If the NY Rangers win the Stanley Cup, it won’t be because they’re blessed by anyone’s deceased mother or wife, at least not according to the words of Brad Richards. He was responding to the (mostly, it seems) media-created buzz about the fact that the spirit of Mrs. St. Louis, Martin’s mother, was watching over the team.
Richards said, “I’m not going to use that as the reason we’re here. It wouldn’t be right either way. That’s too unfair even to compare.” But he added that the death of the St. Louis matriarch and Martin’s response had done a lot to “let the guys get to know Marty better. Showing up after what happened. The support he got from the organization made him feel a lot more like a Ranger that he would have if that hadn’t happened.”
But he finished by saying, “I’m sure we would give up this chance to have her back, and Marty would say that too.”
The stories of this series are as follows:
1. New York has but three guys who have won the Stanley Cup in years prior. They are not lacking leadership, but they are lacking big-game history and success. There’s nothing to be done for that but to play the big games, and hope that everything works out OK. Maybe it will, but maybe it won’t.
On the other hand, Matt Greene pointed out that the LA Kings had only a couple of guys who had big-game experience in their 2012 Cup run, and it’s like the old conundrum—can’t get a job with no experience, can’t get experience without a job. Sometimes you’ve just gotta dive in and do it.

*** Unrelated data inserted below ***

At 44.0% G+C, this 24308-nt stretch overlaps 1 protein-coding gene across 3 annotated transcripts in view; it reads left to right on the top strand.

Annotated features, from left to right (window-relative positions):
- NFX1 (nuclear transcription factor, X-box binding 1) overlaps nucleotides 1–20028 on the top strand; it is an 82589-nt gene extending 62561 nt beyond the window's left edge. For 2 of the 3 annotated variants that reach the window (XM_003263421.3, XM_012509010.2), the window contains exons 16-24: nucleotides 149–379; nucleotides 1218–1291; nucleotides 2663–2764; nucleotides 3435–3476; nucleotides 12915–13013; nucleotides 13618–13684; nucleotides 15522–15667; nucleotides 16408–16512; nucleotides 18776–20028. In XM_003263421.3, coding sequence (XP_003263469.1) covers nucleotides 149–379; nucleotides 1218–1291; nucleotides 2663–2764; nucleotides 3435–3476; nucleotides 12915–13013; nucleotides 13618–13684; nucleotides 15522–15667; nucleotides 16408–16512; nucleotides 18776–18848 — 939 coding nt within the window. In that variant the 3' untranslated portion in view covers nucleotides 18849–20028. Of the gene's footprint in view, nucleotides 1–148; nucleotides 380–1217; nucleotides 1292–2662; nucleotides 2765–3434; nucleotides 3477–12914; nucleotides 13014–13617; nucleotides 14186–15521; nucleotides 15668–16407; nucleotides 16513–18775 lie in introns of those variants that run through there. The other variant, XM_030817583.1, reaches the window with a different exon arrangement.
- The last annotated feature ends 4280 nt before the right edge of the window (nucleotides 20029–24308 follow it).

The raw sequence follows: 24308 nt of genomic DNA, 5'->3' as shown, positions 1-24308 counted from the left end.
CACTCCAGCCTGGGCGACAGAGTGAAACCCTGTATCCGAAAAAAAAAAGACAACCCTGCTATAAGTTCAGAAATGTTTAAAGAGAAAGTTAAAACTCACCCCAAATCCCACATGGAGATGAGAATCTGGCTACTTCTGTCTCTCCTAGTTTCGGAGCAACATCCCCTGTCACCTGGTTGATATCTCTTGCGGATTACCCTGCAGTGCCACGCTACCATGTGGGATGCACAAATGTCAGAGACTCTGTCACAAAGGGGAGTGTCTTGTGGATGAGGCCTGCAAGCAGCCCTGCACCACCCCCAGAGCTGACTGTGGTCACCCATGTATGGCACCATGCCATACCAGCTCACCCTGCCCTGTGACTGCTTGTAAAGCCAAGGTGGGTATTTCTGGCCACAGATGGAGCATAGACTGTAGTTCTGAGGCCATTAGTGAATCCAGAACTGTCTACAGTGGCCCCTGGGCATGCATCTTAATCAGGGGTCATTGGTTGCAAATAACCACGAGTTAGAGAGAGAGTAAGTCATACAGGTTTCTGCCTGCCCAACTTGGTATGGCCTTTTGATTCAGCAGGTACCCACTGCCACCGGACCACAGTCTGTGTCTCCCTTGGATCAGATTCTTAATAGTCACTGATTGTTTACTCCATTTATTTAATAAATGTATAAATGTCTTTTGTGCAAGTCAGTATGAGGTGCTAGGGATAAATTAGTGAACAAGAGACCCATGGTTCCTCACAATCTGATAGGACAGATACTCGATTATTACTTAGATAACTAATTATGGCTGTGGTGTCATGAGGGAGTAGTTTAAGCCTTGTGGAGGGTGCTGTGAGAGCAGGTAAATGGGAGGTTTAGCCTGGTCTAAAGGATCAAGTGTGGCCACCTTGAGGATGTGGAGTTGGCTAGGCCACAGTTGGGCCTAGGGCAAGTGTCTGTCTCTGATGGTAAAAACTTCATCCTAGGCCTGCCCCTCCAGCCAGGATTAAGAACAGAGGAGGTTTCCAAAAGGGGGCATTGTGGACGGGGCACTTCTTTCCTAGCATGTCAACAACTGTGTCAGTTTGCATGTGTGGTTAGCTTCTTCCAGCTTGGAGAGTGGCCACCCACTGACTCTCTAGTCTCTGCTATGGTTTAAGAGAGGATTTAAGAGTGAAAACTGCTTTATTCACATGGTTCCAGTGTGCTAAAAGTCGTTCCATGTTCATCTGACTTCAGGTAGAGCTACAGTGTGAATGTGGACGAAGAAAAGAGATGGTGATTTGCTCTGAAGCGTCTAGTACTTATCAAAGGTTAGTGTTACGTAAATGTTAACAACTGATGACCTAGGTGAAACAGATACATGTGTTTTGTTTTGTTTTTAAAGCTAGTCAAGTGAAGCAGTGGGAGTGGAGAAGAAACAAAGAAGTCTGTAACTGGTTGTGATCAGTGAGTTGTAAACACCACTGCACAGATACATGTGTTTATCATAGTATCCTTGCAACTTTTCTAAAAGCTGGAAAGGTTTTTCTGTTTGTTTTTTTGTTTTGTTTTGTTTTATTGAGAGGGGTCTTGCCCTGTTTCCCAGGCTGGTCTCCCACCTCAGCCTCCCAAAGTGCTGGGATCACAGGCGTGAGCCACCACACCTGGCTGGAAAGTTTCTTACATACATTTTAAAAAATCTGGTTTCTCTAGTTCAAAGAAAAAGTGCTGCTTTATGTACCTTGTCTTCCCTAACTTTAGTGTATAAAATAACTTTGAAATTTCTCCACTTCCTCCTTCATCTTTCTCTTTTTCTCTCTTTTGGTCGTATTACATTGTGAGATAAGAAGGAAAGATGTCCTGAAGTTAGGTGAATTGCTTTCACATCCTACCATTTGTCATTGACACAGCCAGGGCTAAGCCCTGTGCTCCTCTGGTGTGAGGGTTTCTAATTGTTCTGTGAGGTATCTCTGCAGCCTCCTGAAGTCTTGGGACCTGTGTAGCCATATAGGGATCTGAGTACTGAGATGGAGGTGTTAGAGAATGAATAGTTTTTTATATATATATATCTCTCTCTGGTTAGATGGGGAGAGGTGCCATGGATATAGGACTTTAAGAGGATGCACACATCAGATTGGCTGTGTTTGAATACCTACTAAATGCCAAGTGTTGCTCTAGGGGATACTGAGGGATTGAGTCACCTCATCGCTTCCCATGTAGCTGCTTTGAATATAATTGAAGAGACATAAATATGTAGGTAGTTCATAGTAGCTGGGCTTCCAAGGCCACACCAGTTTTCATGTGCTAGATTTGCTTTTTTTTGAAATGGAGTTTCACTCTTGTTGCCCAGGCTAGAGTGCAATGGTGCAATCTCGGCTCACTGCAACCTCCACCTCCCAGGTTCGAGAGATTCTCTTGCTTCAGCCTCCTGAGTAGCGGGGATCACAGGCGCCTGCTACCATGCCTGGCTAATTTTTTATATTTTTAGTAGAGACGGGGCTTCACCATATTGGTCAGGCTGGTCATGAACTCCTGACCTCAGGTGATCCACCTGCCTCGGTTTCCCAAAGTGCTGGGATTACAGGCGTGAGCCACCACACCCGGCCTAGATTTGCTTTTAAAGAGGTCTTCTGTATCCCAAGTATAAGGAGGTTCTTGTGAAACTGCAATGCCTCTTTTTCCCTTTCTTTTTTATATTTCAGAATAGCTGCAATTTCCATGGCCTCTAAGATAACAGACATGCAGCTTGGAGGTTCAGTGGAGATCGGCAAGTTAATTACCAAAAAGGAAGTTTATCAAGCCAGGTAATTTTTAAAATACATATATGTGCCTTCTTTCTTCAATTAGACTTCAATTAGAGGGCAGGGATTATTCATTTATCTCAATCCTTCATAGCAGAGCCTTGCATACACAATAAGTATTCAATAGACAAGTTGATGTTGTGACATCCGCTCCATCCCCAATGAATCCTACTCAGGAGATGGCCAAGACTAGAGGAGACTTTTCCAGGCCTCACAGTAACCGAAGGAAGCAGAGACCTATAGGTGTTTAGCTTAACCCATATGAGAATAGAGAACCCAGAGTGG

2. The Rangers are thinking about the Kings’ ability to hit. Rick Nash mentioned this four times before he had been talking for ten minutes on Wednesday. Nobody said what people in the West have said all year—it’s a different game out there, a tougher, bigger game. New York has played some bigtime teams, but not necessarily some big ones. The Kings might just surprise them.
3. This is not the same Kings’ team as won the Stanley Cup two years ago. They’re mostly the same people, but they’re a much faster, different squad. Seemingly in this playoff, they’ve abandoned their all-for-defense approach and started to score. Of the top ten scorers in the playoffs, they have five, and the top New York scorer. St. Louis, is sixteenth.
Kings scoring is coming from five sources: Kopitar and Gaborik, on the same line, and the so-called “70s Line” of two kids and a toothless twenty-nine year old. The two kids, Toffoli and Pearson, have 25 points between them. Carter has 22 all on his own. Gaborik and Kopitar lead the league in playoff goals and points, respectively.
4. Quick has not been remarkable, and his numbers are nowhere near where they were in the magical year of 2012 (30 goals allowed in 20 games), but he’s been good enough, and good enough at the right times. So the goalie battle, which everybody gives hands-down to Lundqvist, is more of a battle that that would suggest. In fact, Quick has come on since a weak start where he let in 13 goals in two games. Take those out, and his numbers round into shape much better.
5. Sutter has the Kings doing what he wants. He is not a father figure, several players assured IH during media day. But they know he’s in charge, and Trevor Lewis said specifically that he cares about the team and about players. He’s much more the decent man that the semi-oddball that he appears to be many nights in his press conferences.
So call the series how you like, but this one won’t be close. The Kings power is in their scoring their speed, and their structure. The Rangers are glad to be at the dance, as they should be, but sometimes, that’s what you’ve got to settle for.
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